The Work is Waiting: The Obnoxious Truth When Life Is Pretty Chill
Here’s a parable:
A mother stands over a sink of dishes while a father cleans up the remaining toddler droppings from breakfast--egg chunks on the floor, a coating of peanut butter on the table. The toddler enters the kitchen with a mournful refrain--”Ma-ma, ma-ma, ma-ma” and launches himself at the mother’s legs, begging to be picked up. The mother continues washing the dishes and remarks, “He only ever says ‘mama’ when he’s upset.”
“Hmm,” says the father, considering.
“It’s always mama’s fault when things go wrong.”
“Jesus Nikki,” says the father. “That’s fucking dark! Is that what you think?”
The mother looks at him blankly. “Well, yeah.”
“I was thinking it’s because he knows Mama can fix anything!”
“Oh,” says the mother. “Yeah I guess it could be that too.” And she returns to the dishes, feeling better and worse at the same time.
What The Fuck, Brain?
I’ve been in a weird place, y’all. I haven’t written a blog for TNG in a little over three months, my last essay being about my decision to start seeing a therapist after coming to terms with the fact that my anxiety was ripping me to shreds and playing the fibers like a badly-tuned violin. In actuality, there has been nearly three months between that first therapy visit and the second, which means that I went once, “got busy”, felt a little better, and pronounced myself cured. My fellow therapy-resenters know this charming little fantasy well.
I also threw myself headlong into the most difficult season of the school calendar year: October-December. I gritted my teeth and continued the grueling character work that begins the moment you step into a leadership role and ends...well, probably never, and definitely not half a year in. I threw every tertiary element of my life--my writing workshop, this blog, regular showers--into the backseat of the speeding bullet train known as Get Good At Your Job. Or more accurately since we’re talking about me here: Don’t Fuck This Up.
And somewhere along the way, in the thick of the haze cloud of Fall 2017, I found a kind of stasis. Work felt hard, but manageable. The kids were exhausting, but healthy and happy. Eleanor got almost all A’s on her first report card and Lucas started sleeping through the night and Marc and I were on a steady 3 date night a month average.
So why am I still falling to pieces the moment I get a day behind on laundry? Why am I interpreting my toddler son’s whining as a judgement on my worth as a mother and a human being? Why am I still unable to read a book for longer than five minutes without my heart racing because I feel like I should be doing something more important?
In essence, what the fuck, brain?
This deferment of happiness, the idea that everything will be fine when X, Y, Z happens is a particularly insidious one because it’s a half-truth. When our external circumstances improve, we do feel better. But if that were the end of it, then post-traumatic stress disorder wouldn’t exist. Temporary things can permanently alter our brains. We don’t just moonwalk out of survival mode the moment danger has passed, even if at first it feels that way. The work--the dumb, vital, boring, beautiful, infuriating, transformational work--is waiting for us as soon as the honeymoon is over.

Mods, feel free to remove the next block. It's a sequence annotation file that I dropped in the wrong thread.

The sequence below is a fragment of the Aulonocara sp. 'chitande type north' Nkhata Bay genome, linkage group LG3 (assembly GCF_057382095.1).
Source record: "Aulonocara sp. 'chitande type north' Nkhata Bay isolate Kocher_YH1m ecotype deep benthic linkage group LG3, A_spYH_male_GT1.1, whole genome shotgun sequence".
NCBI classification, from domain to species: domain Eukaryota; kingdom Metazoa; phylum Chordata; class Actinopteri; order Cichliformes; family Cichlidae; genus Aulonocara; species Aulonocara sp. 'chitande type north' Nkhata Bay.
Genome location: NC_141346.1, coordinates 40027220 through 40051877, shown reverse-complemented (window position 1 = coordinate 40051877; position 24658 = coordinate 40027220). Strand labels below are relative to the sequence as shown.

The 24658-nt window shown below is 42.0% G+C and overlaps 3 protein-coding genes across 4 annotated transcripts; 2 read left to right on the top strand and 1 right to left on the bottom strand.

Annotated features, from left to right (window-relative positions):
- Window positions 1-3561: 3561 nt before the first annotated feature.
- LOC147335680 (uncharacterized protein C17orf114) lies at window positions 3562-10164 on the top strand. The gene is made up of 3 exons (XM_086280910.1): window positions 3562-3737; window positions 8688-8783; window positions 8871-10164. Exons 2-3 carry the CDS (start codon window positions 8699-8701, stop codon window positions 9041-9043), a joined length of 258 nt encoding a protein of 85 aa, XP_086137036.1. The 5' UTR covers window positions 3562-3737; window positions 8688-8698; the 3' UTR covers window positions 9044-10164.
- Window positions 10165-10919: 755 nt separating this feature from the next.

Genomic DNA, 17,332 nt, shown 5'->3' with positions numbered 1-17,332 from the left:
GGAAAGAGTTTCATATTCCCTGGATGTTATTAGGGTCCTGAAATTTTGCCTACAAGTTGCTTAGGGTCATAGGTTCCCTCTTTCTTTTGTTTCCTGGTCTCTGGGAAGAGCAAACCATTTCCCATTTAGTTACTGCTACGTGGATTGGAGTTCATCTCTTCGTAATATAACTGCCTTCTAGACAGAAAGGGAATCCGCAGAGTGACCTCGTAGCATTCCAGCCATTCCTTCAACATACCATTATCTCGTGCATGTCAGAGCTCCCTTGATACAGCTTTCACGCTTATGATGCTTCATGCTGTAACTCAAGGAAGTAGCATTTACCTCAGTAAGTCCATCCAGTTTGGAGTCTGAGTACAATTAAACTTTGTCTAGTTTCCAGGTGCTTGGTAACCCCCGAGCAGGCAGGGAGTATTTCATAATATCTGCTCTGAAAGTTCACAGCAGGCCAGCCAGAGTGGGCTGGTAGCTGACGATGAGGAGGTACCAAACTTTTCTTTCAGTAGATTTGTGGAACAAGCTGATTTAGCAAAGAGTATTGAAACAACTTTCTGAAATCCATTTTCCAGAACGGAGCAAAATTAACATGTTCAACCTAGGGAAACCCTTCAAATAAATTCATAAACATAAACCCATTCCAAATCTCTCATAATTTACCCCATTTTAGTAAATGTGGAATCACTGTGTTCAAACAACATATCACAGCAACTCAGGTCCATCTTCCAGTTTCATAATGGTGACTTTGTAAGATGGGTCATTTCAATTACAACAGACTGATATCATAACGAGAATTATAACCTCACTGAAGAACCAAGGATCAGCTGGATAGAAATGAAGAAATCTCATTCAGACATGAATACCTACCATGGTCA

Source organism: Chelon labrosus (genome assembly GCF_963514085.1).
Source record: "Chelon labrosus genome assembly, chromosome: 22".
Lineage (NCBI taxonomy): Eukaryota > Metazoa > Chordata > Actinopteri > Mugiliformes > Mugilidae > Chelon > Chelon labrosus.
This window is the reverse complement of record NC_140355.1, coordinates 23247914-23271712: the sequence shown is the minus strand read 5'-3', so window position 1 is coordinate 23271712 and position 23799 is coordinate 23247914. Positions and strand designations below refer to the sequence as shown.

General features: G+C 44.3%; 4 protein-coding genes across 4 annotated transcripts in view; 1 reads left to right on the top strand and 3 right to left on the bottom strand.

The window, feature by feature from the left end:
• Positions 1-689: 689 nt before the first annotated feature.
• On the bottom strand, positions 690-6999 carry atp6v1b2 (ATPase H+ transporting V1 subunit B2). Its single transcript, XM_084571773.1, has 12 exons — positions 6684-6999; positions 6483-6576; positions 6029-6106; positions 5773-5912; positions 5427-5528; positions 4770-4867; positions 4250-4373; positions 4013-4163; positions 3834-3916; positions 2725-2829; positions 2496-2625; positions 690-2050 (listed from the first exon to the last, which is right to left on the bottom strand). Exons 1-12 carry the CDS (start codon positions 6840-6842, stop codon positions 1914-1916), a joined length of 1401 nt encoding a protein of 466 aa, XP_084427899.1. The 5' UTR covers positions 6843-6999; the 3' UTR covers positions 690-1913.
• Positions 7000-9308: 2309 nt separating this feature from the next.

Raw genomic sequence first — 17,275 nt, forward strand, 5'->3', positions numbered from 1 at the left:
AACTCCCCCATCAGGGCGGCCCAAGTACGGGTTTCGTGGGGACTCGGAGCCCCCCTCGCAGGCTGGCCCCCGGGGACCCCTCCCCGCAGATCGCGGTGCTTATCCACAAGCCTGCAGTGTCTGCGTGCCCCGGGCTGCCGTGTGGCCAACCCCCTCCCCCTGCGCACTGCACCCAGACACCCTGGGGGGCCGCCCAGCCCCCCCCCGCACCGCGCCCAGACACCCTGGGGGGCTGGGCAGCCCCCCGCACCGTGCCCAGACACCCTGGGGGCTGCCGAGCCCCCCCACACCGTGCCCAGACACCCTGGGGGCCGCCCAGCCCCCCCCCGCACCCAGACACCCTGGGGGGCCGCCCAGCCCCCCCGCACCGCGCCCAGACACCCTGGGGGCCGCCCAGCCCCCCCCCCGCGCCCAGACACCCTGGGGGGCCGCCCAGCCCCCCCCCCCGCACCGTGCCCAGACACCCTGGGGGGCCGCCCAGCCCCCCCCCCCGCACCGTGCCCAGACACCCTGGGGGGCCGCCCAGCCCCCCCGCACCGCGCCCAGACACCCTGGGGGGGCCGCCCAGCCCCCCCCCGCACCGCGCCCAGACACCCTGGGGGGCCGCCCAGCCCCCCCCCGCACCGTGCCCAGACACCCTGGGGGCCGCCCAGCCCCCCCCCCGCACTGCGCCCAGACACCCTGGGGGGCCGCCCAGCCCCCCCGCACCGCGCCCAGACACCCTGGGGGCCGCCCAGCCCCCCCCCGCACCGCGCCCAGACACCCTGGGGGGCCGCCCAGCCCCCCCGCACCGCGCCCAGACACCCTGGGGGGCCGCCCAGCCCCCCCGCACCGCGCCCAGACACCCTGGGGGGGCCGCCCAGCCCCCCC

Hall of Mirrors
Are you the same person that you were 5 years ago? 10? 15? Before and after marriage, or divorce? Before and after chronic illness? College? Abuse? Kids? How do you reconcile the serial selves of your life into an identity that feels whole and true?
Asking for a friend.
Until recently, I didn’t think of my anxiety as something hard-wired in me. I thought it was a tendency that I had when times were stressful. On the road trip of life I would pass in and out of anxiety like those obnoxious stretches where there’s nothing but pop country and sermons on the radio.
I’m realizing I’ve done this a lot. The ways that I changed during my twenties are profound and numerous, good, bad, and uncategorizable. But they haven’t felt permanent. In my own head my “real self” is lagging a decade behind, and I’m just acting in these theatrical productions called Mother and Educator and Ex-Evangelical until the curtain closes and I take off my makeup and go back to being a plucky undergrad who reads two novels a week, creates elaborate handmade birthday presents, and desperately seeks validation from a curated cabinet of left-leaning Christian mentors. That Nikki didn’t have chronic anxiety. This Nikki does, and it’s not going to go away when the last kid is out of diapers or when Marc’s work schedule changes. Apparently, it’s going to creep into even the most innocuous of daily events like doing dishes after breakfast and warp my thinking so much that I don’t even recognize it until my partner points it out. So that’ll be fun to talk about in my third therapy session next week.
Because this Nikki also goes to therapy, even when she thinks she doesn’t need it.